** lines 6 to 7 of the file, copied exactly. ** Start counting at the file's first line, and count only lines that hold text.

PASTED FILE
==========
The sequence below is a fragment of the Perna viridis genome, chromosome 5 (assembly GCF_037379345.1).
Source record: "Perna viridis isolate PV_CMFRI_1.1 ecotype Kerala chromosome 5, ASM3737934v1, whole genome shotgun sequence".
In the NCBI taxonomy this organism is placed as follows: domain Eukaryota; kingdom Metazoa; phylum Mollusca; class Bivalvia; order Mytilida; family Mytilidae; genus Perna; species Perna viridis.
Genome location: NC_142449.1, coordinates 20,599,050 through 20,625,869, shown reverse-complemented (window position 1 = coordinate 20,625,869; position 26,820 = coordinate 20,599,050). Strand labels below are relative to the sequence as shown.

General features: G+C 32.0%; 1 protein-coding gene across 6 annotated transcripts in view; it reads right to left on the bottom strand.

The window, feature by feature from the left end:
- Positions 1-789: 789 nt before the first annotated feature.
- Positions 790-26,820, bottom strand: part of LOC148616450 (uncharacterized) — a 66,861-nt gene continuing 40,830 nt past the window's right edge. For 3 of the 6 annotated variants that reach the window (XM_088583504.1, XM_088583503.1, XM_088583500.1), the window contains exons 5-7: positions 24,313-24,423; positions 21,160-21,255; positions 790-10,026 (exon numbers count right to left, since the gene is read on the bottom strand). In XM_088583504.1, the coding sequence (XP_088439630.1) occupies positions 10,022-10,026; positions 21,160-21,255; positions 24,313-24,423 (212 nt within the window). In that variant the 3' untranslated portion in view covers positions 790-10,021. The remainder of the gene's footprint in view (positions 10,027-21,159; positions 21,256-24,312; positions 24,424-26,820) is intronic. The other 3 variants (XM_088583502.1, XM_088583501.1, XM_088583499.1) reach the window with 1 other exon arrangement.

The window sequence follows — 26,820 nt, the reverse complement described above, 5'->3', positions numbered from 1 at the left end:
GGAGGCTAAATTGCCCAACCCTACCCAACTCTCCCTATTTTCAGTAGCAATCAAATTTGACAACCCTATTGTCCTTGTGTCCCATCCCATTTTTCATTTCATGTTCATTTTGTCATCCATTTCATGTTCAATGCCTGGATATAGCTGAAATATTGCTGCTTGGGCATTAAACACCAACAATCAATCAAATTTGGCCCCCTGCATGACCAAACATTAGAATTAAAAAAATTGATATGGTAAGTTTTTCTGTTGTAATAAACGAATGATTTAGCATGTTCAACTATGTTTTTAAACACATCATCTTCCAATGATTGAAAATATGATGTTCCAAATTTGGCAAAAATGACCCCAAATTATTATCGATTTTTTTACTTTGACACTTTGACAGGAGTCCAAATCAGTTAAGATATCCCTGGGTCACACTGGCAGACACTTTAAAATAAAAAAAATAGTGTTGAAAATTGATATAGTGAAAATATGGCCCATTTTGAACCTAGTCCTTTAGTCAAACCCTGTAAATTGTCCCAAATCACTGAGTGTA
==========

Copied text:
The window, feature by feature from the left end:
- Positions 1-789: 789 nt before the first annotated feature.